Thursday, May 24, 2012


National Theater
May 22

Happiness is a miracle machine and a stifled wife.

It was déjà vu all over again on Tuesday night, when the Moravian-Silesian Theaterʼs production of Stravinskyʼs The Rakeʼs Progress brought some familiar faces back to the National Theater. Joining the cast for bows after the performance were director Jiří Nekvasil and set designer Daniel Dvořák, a formidable team at the Prague State Opera and National Theater a decade ago. The enthusiastic applause suggested they havenʼt lost their touch.

In theory, the story of a man who casts aside a gorgeous fiancee and promising career for a life of debauchery that ends in an insane asylum is not grist for a lively comedy. But with tongue-in-cheek humor and increasingly outrageous sets, props and costumes, Nekvasil and his team created a witty, refreshingly modern version of the Faust tale. Broad acting, great timing and a brisk rendition of Stravinskyʼs surprisingly traditional score give it strong appeal without sacrificing any intelligence or depth.

The production opens in straightforward fashion – with the title character, Tom Rakewell (Jorge Garza), and his betrothed, Anne Trulove (Jana Šrejma Kačirková) professing their love around a model house and yard mounted on a swaying platform. The promise of domestic bliss turns out to be just as shaky when Nick Shadow (Ulf Paulsen), the devil in disguise, enters from the loge at stage left and persuades Tom to run off with him to the bright lights of London. The main light turns out be a flashing electronic message board offering lurid enticements of money, business and entertainment, echoed in a scarlet-themed brothel where Tom quickly succumbs to the pleasures of the flesh.

Anne comes searching for him in virginal white, but by then Tom is clothed in kingly gold and trailed by a decadent entourage carrying his new bride – Baba the Turk (Yvona Škvárová), an improbably large, bearded woman. He sends Anne away, stops his hairy wifeʼs nagging by putting a large cardboard box over her head, and turns his attention to Nickʼs newest gimmick, a preposterous machine that can supposedly transform rocks into bread. Investing in it drives Tom into bankruptcy, and the message board mockingly flashes BANKROT as his estate is auctioned off, then counts down the final seconds as the devil prepares to drag him into the steaming pit of hell.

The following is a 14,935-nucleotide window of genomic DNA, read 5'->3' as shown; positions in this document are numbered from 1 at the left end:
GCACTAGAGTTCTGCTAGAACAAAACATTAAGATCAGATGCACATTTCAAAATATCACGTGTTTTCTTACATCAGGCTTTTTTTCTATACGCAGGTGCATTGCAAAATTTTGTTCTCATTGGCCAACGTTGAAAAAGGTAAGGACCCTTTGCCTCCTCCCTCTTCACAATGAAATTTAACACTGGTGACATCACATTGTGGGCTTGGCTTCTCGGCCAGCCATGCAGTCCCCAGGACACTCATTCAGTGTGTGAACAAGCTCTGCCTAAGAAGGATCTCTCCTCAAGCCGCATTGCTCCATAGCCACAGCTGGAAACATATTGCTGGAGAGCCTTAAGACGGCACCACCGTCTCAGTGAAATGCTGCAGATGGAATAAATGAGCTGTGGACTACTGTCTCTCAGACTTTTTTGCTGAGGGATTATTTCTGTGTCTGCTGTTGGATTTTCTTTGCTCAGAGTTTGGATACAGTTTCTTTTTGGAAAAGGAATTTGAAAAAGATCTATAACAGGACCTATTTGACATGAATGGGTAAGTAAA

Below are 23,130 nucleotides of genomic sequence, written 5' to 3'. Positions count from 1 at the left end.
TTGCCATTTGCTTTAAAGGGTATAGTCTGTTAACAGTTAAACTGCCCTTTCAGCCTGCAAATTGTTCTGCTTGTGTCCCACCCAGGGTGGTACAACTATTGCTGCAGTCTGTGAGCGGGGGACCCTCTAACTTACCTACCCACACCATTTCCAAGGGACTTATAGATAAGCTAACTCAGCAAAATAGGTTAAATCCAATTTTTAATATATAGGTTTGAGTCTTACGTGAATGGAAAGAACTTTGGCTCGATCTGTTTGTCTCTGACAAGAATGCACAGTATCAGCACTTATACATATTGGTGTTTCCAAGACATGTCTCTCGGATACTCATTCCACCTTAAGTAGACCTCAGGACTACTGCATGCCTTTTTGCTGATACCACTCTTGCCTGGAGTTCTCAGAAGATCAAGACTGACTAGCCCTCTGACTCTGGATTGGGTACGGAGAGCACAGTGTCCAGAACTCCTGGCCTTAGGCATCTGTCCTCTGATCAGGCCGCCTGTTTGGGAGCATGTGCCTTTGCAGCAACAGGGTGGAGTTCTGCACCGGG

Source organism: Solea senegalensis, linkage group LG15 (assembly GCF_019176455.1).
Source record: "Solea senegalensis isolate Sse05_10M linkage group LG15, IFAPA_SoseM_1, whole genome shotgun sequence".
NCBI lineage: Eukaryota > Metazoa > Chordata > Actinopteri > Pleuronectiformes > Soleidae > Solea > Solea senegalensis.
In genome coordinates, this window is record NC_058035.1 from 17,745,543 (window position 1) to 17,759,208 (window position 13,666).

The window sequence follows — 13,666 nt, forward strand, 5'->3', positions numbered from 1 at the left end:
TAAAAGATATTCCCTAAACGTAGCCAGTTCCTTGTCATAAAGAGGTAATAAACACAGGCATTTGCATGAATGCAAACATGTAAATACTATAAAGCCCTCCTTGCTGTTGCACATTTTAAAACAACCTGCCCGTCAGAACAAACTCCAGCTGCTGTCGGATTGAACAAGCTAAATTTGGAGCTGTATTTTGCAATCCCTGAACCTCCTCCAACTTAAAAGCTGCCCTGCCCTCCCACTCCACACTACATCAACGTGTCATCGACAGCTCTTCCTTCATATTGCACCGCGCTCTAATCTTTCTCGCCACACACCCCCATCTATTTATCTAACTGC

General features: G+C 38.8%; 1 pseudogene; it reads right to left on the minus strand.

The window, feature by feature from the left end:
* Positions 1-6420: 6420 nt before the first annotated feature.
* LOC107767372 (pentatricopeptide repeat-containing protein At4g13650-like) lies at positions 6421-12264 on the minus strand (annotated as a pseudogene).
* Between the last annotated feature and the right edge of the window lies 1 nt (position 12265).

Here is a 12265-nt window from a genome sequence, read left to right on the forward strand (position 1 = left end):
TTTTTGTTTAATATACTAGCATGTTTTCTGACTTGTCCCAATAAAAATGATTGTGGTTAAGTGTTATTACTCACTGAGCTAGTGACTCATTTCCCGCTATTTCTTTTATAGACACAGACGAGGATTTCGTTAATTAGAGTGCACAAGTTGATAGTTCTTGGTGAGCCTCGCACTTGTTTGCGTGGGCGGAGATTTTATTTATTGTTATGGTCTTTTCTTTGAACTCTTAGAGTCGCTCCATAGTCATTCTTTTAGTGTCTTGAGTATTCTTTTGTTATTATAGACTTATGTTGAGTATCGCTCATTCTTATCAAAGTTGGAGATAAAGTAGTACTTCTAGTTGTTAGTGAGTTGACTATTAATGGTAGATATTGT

Nekvasil takes full advantage of the operaʼs comic opportunities. Tom and Babaʼs domestic hell is portrayed like a TV sitcom, with Škvárová throwing a temper tantrum and fuming in fractured musical phrases. The miracle machine looks like a cross between a clothes washer and an industrial vacuum cleaner, painted in cheap gold. Still, the key to comedy is timing, and Nekvasil is a master at moving his characters around with stage with fluidity and precision. A pregnant pause and salacious “Well?” from Nick after offering another temptation to Tom was enough to draw giggles from the audience.

Garza is a solid tenor but with limited emotional range; his character only took on urgency in the final act. Paulsenʼs smooth bass-baritone and oily, leering manner were note-perfect for the devil. Šrejma Kačirková was a beauty with brains, singing with heartbreaking tenderness as she watched her man slip away. And Škvárová nearly stole the show in her brief turn as the demented bearded lady. The only weak showing was by the chorus, which stumbled through some of its choreography and served up mostly tepid vocals

Musically, the most striking thing about Rake is how conventional it is. With standard arias, recitatives and choral numbers, it hardly sounds like an opera written in 1951, much less by Igor Stravinsky. But there are clear and classic Stravinsky elements, particularly in the woodwinds, which conductor Jakub Klecker did a fine job of drawing out in a spirited, nuanced performance in the pit.

Intentionally or not, this production references some well-known works. The climactic confrontation with the devil would fit neatly in Don Giovanni, and the final scene in the insane asylum called to mind the closing moments of Miloš Formanʼs Amadeus. While those are good company to be in, Nekvasilʼs Rake stands on its own as a fresh and amusing take on an age-old story. The veterans, it seems, can still deliver.

Photo: Martin Popelář

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